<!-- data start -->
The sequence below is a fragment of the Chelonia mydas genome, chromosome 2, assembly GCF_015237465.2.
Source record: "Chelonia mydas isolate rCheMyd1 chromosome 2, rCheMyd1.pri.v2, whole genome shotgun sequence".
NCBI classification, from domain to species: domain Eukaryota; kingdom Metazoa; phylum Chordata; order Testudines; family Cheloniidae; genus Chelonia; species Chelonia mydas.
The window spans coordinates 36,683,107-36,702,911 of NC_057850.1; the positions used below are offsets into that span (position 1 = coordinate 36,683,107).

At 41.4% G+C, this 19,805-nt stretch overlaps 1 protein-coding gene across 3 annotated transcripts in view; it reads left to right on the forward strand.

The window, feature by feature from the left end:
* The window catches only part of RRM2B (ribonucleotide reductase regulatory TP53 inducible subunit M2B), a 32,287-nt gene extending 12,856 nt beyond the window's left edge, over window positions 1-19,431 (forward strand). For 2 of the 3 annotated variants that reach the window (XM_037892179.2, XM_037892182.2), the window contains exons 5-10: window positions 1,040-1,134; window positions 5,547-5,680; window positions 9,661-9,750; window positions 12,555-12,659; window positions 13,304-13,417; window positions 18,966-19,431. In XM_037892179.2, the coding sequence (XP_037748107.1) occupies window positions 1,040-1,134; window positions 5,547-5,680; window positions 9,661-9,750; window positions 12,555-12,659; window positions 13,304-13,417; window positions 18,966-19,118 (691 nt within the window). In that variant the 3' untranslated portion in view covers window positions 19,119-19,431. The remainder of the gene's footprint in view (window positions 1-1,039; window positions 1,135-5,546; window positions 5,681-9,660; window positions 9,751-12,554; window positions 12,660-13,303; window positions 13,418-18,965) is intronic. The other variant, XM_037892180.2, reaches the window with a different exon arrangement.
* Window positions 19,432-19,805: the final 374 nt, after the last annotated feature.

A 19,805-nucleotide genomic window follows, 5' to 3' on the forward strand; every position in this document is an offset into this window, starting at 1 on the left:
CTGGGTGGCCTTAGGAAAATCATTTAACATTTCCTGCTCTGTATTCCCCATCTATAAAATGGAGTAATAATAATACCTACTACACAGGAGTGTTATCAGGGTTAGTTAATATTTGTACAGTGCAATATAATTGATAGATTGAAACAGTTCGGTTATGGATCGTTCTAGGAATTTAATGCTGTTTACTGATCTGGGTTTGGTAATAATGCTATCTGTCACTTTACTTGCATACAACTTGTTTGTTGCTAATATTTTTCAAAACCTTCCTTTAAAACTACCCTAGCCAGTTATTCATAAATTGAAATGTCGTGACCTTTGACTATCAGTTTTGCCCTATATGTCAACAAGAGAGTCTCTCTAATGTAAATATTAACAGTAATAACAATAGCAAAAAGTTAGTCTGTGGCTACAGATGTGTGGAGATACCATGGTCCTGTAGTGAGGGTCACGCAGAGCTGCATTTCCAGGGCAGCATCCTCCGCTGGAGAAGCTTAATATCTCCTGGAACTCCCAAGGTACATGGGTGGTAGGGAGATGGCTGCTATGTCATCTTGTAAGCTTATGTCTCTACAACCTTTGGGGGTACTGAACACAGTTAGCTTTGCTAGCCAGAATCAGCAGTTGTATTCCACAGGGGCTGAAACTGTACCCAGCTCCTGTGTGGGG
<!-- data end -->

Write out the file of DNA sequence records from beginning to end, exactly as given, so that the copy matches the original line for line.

The sequence below is a fragment of the Chelonia mydas genome, chromosome 2, assembly GCF_015237465.2.
Source record: "Chelonia mydas isolate rCheMyd1 chromosome 2, rCheMyd1.pri.v2, whole genome shotgun sequence".
NCBI classification, from domain to species: domain Eukaryota; kingdom Metazoa; phylum Chordata; order Testudines; family Cheloniidae; genus Chelonia; species Chelonia mydas.
The window spans coordinates 36,683,107-36,702,911 of NC_057850.1; the positions used below are offsets into that span (position 1 = coordinate 36,683,107).

At 41.4% G+C, this 19,805-nt stretch overlaps 1 protein-coding gene across 3 annotated transcripts in view; it reads left to right on the forward strand.

The window, feature by feature from the left end:
* The window catches only part of RRM2B (ribonucleotide reductase regulatory TP53 inducible subunit M2B), a 32,287-nt gene extending 12,856 nt beyond the window's left edge, over window positions 1-19,431 (forward strand). For 2 of the 3 annotated variants that reach the window (XM_037892179.2, XM_037892182.2), the window contains exons 5-10: window positions 1,040-1,134; window positions 5,547-5,680; window positions 9,661-9,750; window positions 12,555-12,659; window positions 13,304-13,417; window positions 18,966-19,431. In XM_037892179.2, the coding sequence (XP_037748107.1) occupies window positions 1,040-1,134; window positions 5,547-5,680; window positions 9,661-9,750; window positions 12,555-12,659; window positions 13,304-13,417; window positions 18,966-19,118 (691 nt within the window). In that variant the 3' untranslated portion in view covers window positions 19,119-19,431. The remainder of the gene's footprint in view (window positions 1-1,039; window positions 1,135-5,546; window positions 5,681-9,660; window positions 9,751-12,554; window positions 12,660-13,303; window positions 13,418-18,965) is intronic. The other variant, XM_037892180.2, reaches the window with a different exon arrangement.
* Window positions 19,432-19,805: the final 374 nt, after the last annotated feature.

A 19,805-nucleotide genomic window follows, 5' to 3' on the forward strand; every position in this document is an offset into this window, starting at 1 on the left:
CTGGGTGGCCTTAGGAAAATCATTTAACATTTCCTGCTCTGTATTCCCCATCTATAAAATGGAGTAATAATAATACCTACTACACAGGAGTGTTATCAGGGTTAGTTAATATTTGTACAGTGCAATATAATTGATAGATTGAAACAGTTCGGTTATGGATCGTTCTAGGAATTTAATGCTGTTTACTGATCTGGGTTTGGTAATAATGCTATCTGTCACTTTACTTGCATACAACTTGTTTGTTGCTAATATTTTTCAAAACCTTCCTTTAAAACTACCCTAGCCAGTTATTCATAAATTGAAATGTCGTGACCTTTGACTATCAGTTTTGCCCTATATGTCAACAAGAGAGTCTCTCTAATGTAAATATTAACAGTAATAACAATAGCAAAAAGTTAGTCTGTGGCTACAGATGTGTGGAGATACCATGGTCCTGTAGTGAGGGTCACGCAGAGCTGCATTTCCAGGGCAGCATCCTCCGCTGGAGAAGCTTAATATCTCCTGGAACTCCCAAGGTACATGGGTGGTAGGGAGATGGCTGCTATGTCATCTTGTAAGCTTATGTCTCTACAACCTTTGGGGGTACTGAACACAGTTAGCTTTGCTAGCCAGAATCAGCAGTTGTATTCCACAGGGGCTGAAACTGTACCCAGCTCCTGTGTGGGG